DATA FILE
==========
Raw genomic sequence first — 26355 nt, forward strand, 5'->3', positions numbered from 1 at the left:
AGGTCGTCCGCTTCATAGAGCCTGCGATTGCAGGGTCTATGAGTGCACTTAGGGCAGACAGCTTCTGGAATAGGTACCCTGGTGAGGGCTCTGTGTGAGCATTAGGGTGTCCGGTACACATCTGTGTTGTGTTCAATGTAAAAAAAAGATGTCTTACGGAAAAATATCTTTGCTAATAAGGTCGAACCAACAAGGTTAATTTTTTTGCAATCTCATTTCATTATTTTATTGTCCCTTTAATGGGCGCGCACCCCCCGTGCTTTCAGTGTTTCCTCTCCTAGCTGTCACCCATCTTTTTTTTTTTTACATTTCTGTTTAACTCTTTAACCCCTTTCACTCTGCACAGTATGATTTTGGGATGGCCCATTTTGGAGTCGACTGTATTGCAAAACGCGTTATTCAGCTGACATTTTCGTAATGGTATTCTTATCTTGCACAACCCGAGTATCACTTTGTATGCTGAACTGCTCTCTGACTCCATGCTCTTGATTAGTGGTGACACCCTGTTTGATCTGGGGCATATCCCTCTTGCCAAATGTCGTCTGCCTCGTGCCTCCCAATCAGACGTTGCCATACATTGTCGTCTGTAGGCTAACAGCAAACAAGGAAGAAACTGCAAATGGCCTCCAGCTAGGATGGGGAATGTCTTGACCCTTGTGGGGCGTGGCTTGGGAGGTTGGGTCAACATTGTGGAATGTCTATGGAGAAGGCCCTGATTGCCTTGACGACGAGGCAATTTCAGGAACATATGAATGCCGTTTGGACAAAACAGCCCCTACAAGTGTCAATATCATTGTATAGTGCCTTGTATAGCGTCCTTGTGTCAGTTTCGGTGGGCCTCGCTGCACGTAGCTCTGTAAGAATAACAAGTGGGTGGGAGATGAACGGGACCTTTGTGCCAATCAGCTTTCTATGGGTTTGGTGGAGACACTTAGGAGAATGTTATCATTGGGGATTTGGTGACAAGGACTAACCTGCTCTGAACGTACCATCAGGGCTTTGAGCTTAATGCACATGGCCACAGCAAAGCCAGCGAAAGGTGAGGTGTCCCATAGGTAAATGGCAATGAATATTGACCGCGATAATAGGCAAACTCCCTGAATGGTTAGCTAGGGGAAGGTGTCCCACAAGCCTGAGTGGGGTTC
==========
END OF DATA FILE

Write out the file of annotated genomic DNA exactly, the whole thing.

Raw genomic sequence first — 26355 nt, forward strand, 5'->3', positions numbered from 1 at the left:
AGGTCGTCCGCTTCATAGAGCCTGCGATTGCAGGGTCTATGAGTGCACTTAGGGCAGACAGCTTCTGGAATAGGTACCCTGGTGAGGGCTCTGTGTGAGCATTAGGGTGTCCGGTACACATCTGTGTTGTGTTCAATGTAAAAAAAAGATGTCTTACGGAAAAATATCTTTGCTAATAAGGTCGAACCAACAAGGTTAATTTTTTTGCAATCTCATTTCATTATTTTATTGTCCCTTTAATGGGCGCGCACCCCCCGTGCTTTCAGTGTTTCCTCTCCTAGCTGTCACCCATCTTTTTTTTTTTTACATTTCTGTTTAACTCTTTAACCCCTTTCACTCTGCACAGTATGATTTTGGGATGGCCCATTTTGGAGTCGACTGTATTGCAAAACGCGTTATTCAGCTGACATTTTCGTAATGGTATTCTTATCTTGCACAACCCGAGTATCACTTTGTATGCTGAACTGCTCTCTGACTCCATGCTCTTGATTAGTGGTGACACCCTGTTTGATCTGGGGCATATCCCTCTTGCCAAATGTCGTCTGCCTCGTGCCTCCCAATCAGACGTTGCCATACATTGTCGTCTGTAGGCTAACAGCAAACAAGGAAGAAACTGCAAATGGCCTCCAGCTAGGATGGGGAATGTCTTGACCCTTGTGGGGCGTGGCTTGGGAGGTTGGGTCAACATTGTGGAATGTCTATGGAGAAGGCCCTGATTGCCTTGACGACGAGGCAATTTCAGGAACATATGAATGCCGTTTGGACAAAACAGCCCCTACAAGTGTCAATATCATTGTATAGTGCCTTGTATAGCGTCCTTGTGTCAGTTTCGGTGGGCCTCGCTGCACGTAGCTCTGTAAGAATAACAAGTGGGTGGGAGATGAACGGGACCTTTGTGCCAATCAGCTTTCTATGGGTTTGGTGGAGACACTTAGGAGAATGTTATCATTGGGGATTTGGTGACAAGGACTAACCTGCTCTGAACGTACCATCAGGGCTTTGAGCTTAATGCACATGGCCACAGCAAAGCCAGCGAAAGGTGAGGTGTCCCATAGGTAAATGGCAATGAATATTGACCGCGATAATAGGCAAACTCCCTGAATGGTTAGCTAGGGGAAGGTGTCCCACAAGCCTGAGTGGGGTTC